# Does compact set always contain supremum and infimum without Heine Borel?

On this post:

compact set always contains its supremum and infimum

People ask if compact set always contains its supremum and infimum. I know that it is true on $\mathbb{R}$ with the usual topology.

Pf: Let $K\subseteq \mathbb{R}$ be a nonempty compact set. Suppose not, by Heine Borel $K$ is closed, so the $\sup(K)$ lies in the open set. Take an open ball around the $\sup(K)$, then $\sup(K) -\epsilon$ is the new supremum, contradiction.

However, this requires Heine Borel. And in that post, people are basically saying, that since compactness = closed and bounded, the above proof always works, so compact set always contains supremum and infimum.

Does a compact set in general topological space necessarily contain sup and inf?

• What do you mean by "sup and inf" in a general topological space? Jul 30 '16 at 23:50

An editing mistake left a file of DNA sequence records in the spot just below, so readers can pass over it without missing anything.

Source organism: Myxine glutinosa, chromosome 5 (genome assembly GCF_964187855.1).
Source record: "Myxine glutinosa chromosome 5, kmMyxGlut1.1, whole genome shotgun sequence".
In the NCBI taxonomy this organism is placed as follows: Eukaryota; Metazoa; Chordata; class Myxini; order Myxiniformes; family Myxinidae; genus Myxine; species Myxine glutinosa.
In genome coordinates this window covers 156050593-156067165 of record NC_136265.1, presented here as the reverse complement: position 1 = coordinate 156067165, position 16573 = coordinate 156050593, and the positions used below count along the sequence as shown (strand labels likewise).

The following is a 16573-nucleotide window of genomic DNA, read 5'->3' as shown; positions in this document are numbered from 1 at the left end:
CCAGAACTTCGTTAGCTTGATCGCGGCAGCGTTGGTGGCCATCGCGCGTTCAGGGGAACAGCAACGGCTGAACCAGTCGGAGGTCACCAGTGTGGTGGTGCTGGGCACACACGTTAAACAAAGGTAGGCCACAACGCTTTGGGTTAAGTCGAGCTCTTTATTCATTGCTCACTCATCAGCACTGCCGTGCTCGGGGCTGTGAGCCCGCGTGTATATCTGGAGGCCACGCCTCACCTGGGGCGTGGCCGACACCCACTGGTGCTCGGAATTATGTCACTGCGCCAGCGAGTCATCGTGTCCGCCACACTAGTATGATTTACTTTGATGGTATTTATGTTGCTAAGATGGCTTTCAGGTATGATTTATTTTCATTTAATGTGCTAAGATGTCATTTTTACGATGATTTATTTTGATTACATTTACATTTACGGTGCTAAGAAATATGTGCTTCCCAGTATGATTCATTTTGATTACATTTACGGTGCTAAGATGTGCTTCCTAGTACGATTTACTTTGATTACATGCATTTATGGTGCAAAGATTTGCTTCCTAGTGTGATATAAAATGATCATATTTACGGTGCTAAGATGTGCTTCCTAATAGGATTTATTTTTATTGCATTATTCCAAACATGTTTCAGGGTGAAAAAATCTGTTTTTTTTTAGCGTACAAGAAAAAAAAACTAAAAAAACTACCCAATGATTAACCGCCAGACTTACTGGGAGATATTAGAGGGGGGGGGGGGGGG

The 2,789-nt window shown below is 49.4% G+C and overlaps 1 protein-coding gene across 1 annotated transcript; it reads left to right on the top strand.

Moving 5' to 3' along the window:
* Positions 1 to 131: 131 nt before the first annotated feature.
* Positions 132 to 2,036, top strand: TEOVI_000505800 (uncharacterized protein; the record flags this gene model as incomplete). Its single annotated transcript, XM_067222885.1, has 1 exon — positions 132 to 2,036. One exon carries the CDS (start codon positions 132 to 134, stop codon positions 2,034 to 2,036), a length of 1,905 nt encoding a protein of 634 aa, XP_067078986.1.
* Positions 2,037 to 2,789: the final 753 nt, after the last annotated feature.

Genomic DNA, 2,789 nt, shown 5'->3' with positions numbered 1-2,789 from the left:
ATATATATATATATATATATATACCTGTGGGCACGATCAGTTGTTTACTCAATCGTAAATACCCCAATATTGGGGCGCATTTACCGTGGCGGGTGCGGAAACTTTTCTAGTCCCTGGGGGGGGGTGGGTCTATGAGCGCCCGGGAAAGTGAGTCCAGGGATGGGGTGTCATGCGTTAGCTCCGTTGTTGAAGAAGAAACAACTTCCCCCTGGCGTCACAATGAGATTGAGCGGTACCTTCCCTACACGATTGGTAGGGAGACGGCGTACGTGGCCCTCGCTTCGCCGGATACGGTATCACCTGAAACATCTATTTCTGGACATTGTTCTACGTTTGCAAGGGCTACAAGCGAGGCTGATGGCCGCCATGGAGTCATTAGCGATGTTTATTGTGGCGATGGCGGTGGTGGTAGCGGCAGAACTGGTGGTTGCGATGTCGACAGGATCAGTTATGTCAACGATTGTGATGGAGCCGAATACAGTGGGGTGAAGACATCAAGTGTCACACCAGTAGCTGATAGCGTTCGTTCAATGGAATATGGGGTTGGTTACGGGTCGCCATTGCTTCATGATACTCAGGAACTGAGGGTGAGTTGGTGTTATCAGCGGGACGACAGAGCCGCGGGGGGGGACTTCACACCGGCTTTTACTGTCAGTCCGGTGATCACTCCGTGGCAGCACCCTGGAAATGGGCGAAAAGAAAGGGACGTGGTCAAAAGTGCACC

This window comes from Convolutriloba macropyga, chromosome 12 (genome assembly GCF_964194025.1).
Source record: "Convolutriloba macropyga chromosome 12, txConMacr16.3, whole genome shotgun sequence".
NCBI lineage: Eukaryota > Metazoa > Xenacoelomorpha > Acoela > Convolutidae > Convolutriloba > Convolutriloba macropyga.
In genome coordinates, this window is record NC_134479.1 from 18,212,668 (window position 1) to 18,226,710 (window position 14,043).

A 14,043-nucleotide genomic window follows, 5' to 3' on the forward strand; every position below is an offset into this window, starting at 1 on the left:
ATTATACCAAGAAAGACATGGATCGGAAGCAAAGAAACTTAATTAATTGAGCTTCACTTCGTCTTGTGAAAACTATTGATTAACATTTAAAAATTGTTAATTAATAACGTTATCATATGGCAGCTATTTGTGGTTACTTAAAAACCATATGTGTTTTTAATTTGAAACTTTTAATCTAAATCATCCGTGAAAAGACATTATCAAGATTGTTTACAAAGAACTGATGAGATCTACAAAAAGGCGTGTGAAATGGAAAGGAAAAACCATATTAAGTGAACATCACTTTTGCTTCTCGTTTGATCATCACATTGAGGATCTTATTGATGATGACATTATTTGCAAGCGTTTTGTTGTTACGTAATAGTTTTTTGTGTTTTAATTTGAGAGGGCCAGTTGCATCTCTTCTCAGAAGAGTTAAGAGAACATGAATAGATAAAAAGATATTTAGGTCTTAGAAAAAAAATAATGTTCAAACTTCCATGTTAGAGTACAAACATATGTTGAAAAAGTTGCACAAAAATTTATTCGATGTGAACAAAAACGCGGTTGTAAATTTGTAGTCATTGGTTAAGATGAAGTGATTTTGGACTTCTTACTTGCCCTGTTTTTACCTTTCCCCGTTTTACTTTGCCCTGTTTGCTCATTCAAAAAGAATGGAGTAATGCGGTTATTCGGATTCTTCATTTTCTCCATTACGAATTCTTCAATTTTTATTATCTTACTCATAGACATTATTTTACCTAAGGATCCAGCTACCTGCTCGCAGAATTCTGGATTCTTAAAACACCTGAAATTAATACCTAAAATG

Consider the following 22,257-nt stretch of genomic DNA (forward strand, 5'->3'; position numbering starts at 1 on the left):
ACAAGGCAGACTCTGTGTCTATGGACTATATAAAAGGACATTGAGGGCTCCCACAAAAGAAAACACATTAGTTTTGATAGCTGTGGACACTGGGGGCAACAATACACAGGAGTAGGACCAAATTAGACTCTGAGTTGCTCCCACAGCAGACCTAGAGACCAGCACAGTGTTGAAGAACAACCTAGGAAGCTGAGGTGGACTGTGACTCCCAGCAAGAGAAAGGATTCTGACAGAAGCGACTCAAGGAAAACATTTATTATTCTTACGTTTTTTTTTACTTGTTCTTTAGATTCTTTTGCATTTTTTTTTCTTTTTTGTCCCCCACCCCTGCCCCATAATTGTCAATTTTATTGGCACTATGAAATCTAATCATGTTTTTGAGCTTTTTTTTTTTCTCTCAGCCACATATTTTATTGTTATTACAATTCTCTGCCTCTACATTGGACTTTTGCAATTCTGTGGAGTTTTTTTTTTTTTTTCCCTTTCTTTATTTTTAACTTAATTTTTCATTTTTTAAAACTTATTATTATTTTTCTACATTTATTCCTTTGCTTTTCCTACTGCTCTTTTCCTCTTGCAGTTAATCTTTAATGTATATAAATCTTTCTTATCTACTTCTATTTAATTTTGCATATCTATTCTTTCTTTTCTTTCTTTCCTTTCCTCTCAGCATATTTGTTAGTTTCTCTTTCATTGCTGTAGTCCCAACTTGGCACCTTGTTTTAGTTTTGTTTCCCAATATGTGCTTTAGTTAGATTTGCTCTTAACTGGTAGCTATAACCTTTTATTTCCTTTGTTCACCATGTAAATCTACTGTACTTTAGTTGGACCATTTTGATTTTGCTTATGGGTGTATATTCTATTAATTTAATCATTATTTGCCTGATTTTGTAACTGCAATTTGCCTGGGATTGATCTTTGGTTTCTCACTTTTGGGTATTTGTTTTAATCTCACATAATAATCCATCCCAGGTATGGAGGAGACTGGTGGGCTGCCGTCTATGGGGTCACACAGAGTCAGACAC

• Might want to restrict your question to the order topology. Jul 30 '16 at 23:51
• @Hayden Most order topologies (other than those similar to $\mathbb R$) don't have many interesting compact sets though. The whole concept seems pretty useless outside of $\mathbb R$. Jul 30 '16 at 23:58
• @mathguy Oh, I don't know. The order topologies of well-ordered sets (ordinals) have compact sets which I think are kind of interesting.
– bof
Jul 31 '16 at 0:09
• Let $X$ be3 a topological space, and let $\lt$ be a linear ordering of $X.$ If $\{x\in X:x\lt a\}$ is open for every $a\in X,$ then every compact nonempty subset of $X$ has a greatest element. Likewise, if $\{x\in X:x\gt a\}$ is open for every $a\in X,$ then every compact nonempty subset of $X$ has a least element.
– bof
Jul 31 '16 at 0:13